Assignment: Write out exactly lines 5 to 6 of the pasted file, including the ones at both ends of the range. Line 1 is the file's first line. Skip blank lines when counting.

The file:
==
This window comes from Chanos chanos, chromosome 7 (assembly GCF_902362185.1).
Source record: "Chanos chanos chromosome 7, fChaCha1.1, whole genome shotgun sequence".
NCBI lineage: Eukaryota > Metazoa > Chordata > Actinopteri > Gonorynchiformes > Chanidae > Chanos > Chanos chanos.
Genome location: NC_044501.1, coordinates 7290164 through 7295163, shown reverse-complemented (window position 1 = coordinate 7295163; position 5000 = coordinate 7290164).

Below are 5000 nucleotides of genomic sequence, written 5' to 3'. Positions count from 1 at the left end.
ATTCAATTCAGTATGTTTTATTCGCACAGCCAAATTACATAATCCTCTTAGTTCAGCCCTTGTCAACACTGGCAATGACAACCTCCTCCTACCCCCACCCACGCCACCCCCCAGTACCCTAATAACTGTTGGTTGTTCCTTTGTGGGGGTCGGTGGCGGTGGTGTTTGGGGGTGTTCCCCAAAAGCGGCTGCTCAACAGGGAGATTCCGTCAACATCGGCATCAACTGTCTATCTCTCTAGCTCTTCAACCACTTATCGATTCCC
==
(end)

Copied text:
Below are 5000 nucleotides of genomic sequence, written 5' to 3'. Positions count from 1 at the left end.
ATTCAATTCAGTATGTTTTATTCGCACAGCCAAATTACATAATCCTCTTAGTTCAGCCCTTGTCAACACTGGCAATGACAACCTCCTCCTACCCCCACCCACGCCACCCCCCAGTACCCTAATAACTGTTGGTTGTTCCTTTGTGGGGGTCGGTGGCGGTGGTGTTTGGGGGTGTTCCCCAAAAGCGGCTGCTCAACAGGGAGATTCCGTCAACATCGGCATCAACTGTCTATCTCTCTAGCTCTTCAACCACTTATCGATTCCC